Ding Dongs hold a special place in my heart. My best friend growing up in Canada was an American. Whenever her family would travel to New York they would bring numerous boxes of Ring Dings back with them and keep them in the freezer. Sure, there were lots of similar sandwich cakes in the great white north, but none had a hechsher. If we were particularly well behaved, we would be allowed to take one from the coveted stash. The memory of the feeling of the frozen squishy cake and its filling, still brings a smile to my face.
With the announcement of the closure of the Hostess brand, the memories of Ring Dings resurfaced. I found myself mulling the loss of an item I have not eaten since before my bat mitzvah. The public discussion of the closure of the Hostess plants centers around the financial challenges the company faced as it sought to restructure. But even without the current financial downturn, the snack cakes may be part of the shifting American foodways.
Only in Brooklyn: Jami Attenberg, author of the critically-acclaimed and food-heavy novel “The Middlesteins,” makes pickles with Jeffrey Yoskowitz of the Gefilteria, a “boutique purveyor of Old World Jewish foods” [Vol. 1 Brooklyn]
A lively profile of “Tel Aviv’s favorite foodie” Gil Hovav, who makes his English cookbook debut writing as the devout (and imaginary!) orthodox woman Rebbetzin G. H. Halperin [Haaretz]
The humble bagel-and-schmear gets an explosive, dub-steppy twist in a homemade commercial for Brooklyn’s Bagelteria [Grub Street]
A beautiful and colorful vegetarian Thanksgiving table with golden beet salad, buckwheat-squash tart, and a fall greens sauté from the couple behind Sprouted Kitchen [NYTimes Well Blog]
The e-mail came with a photo of an elderly man in a butcher’s coat next to the faded, black-and-white image of a tot. “At age 87, my father is re-launching his meat business — which for fifty years was a staple of the Jewish community in Canada,” Miriam Perl wrote to the Forward. “Suggested headline: Holocaust Survivor reinvents himself at age 87.”
Until a fire destroyed Herschel Perl’s kosher-foods business in 2006, it was indeed a mainstay of Jewish Toronto, supplying more than half the city’s market for ready-made kosher. The business, which started as a tiny shop in Toronto’s west end in 1953, eventually grew into a 60-employee enterprise. Its retail operation grew into Canada’s largest kosher meat store. Perl’s even opened a Glatt kosher fast-food spot called Bais Burger.
“Perl’s butcher shop and hamburger joint were icons in the frum neighborhood here,” Chad Derrick, a Toronto television producer and kosher consumer, told the Forward. “Perl’s was everywhere.”
Now, after a six-year absence, Herschel Perl is about to sink his teeth into the meat business again. This time, he’s launching a wholesale business to crank out beloved Perl’s products like salami, hotdogs, pepperoni, pepperettes, turkey and chicken deli slices. The kosher pioneer has already secured distribution in local kosher retail outlets; he expects the products to hit shelves in national chains like Loblaws, Sobey’s, Metro, Fortino’s and Costco within weeks.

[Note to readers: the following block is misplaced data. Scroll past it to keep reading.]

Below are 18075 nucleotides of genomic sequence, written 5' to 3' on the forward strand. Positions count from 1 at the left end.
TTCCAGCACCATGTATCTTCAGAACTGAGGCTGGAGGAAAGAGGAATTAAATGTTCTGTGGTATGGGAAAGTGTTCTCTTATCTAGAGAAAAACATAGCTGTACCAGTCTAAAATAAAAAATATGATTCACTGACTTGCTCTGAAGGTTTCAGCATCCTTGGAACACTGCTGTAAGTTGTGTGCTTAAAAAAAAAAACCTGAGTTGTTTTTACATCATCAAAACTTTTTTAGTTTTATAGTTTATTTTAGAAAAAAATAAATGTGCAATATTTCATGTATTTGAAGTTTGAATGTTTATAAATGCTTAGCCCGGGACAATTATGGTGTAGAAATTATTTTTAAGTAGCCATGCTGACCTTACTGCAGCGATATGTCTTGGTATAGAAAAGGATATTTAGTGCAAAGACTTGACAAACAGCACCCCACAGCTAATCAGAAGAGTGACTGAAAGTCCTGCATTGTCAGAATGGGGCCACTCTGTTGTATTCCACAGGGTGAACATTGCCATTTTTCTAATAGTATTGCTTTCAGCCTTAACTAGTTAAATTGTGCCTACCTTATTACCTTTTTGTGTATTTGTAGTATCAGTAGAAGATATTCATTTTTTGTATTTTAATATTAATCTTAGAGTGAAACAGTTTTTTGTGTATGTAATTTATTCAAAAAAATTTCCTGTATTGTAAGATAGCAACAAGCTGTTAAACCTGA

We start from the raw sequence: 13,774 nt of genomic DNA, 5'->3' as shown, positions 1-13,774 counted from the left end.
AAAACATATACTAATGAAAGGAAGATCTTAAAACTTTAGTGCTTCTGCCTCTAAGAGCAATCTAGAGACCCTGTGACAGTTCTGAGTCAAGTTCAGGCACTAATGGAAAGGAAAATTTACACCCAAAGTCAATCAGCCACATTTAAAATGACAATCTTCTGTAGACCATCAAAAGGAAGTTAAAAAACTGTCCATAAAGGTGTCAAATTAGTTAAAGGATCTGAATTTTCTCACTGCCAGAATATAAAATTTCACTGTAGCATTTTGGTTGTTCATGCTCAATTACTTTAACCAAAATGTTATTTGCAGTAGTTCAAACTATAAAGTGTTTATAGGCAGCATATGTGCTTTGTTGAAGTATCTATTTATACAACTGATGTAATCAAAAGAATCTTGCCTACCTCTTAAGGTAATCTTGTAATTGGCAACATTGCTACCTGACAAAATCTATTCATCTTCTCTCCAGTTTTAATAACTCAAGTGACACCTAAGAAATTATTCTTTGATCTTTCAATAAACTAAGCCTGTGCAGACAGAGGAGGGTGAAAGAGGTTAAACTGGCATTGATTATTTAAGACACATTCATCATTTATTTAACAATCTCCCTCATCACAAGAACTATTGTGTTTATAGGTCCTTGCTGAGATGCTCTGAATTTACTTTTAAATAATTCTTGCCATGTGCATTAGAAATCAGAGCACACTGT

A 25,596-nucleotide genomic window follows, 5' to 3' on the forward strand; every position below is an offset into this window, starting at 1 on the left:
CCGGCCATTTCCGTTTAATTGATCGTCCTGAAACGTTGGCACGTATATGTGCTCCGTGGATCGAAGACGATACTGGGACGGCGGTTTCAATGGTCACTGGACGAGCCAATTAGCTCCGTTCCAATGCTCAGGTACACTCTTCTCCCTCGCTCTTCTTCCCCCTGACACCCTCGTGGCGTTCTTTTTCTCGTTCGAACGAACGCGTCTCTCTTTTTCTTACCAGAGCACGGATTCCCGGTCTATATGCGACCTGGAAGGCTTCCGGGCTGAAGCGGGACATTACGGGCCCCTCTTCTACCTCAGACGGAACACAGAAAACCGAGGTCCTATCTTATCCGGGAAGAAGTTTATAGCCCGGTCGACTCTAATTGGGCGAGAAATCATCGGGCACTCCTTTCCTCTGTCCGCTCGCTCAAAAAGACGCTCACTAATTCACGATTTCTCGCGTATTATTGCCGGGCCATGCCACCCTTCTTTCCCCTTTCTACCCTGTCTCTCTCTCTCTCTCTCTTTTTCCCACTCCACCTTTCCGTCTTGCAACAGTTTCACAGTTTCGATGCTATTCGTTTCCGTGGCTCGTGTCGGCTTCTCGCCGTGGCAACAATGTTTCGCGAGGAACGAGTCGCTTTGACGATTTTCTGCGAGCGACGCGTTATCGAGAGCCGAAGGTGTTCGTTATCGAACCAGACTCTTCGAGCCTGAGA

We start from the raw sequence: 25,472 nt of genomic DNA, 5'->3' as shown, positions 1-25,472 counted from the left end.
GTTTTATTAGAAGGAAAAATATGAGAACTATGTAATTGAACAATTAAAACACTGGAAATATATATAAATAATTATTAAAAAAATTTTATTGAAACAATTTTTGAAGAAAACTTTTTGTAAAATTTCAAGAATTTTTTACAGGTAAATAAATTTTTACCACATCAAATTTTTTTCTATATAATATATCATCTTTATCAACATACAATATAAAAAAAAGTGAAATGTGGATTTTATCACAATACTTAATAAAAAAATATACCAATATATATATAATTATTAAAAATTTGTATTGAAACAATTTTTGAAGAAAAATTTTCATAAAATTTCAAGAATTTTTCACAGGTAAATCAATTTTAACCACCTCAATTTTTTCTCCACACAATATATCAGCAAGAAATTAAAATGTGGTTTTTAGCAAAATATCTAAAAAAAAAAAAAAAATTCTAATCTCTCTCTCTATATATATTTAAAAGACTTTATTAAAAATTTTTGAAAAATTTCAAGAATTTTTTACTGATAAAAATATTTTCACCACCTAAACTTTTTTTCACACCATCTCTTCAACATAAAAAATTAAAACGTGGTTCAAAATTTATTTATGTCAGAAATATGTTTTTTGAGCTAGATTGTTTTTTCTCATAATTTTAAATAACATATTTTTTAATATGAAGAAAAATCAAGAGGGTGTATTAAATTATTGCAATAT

With help from his daughter, the Forward caught up with Herschel Perl by e-mail in Toronto.
Kosherfest, the largest (and only) kosher food industry trade show in the world, hosted its 24th annual expo in Secaucus, NJ, on November 13th and 14th. Thousands of players in the kosher food world show up each year, from giants like Manischewitz, Streit’s and Osem, to the godfathers of kosher certification, including the big four: the Orthodox Union, Circle K, Star-K and Kof-K.
But a multitude of small, niche entrepreneurs in the industry show up as well, reflecting not just the trajectory of kosher food over the years, but the way in which overarching American food trends filter into the Orthodox world. Kosherfest is a far cry from the artisan food world of Brooklyn, where we are from — and where our business, The Gefilteria, is located. So we went down to New Jersey to report as independent purveyors. Here’s our minute-by-minute view of this very kosher landscape.
For centuries, Jewish food traditions have been passed down from generation to generation. In kitchens around the world, parents and grandparents have guided youngsters as they roll their first matzo balls for soup, taste the batter for a sour cream coffeecake, or learn the sharp, malty scent of baking sourdough bread. But when a young person loses her whole family — as Regina Karolinski and Bella Katz each did during the Holocaust — those secrets of hearth and home get lost along with everything else.
In the new film “Oma & Bella” German filmmaker Alexa Karolinski (Regina’s granddaughter) tells the story of her oma (German for “grandmother”) and her best friend Bella — two elegant and charismatic women, both Holocaust survivors, who now live, kibbitz and cook together in their shared Berlin apartment. Fortified with slowly caramelized onions, generous pinches of sugar, and other ingredients associated with Jewish soul food, Oma and Bella’s cooking — their brisket-filled blintzes, their barley soup, and lusciously-soft baked apples — has become the stuff of family legend. But it was not always this way.
“Having lost both of their families in the Holocaust, [they] had to teach themselves, often from scratch, how to make the dishes their mothers and grandmothers made for them,” writes Karolinski in the introduction to the companion cookbook she self-published along with the film. “In doing so, they built a bridge from their past into the present, drawing on tastes and smells from a vanished world as a gift to their children and grandchildren.”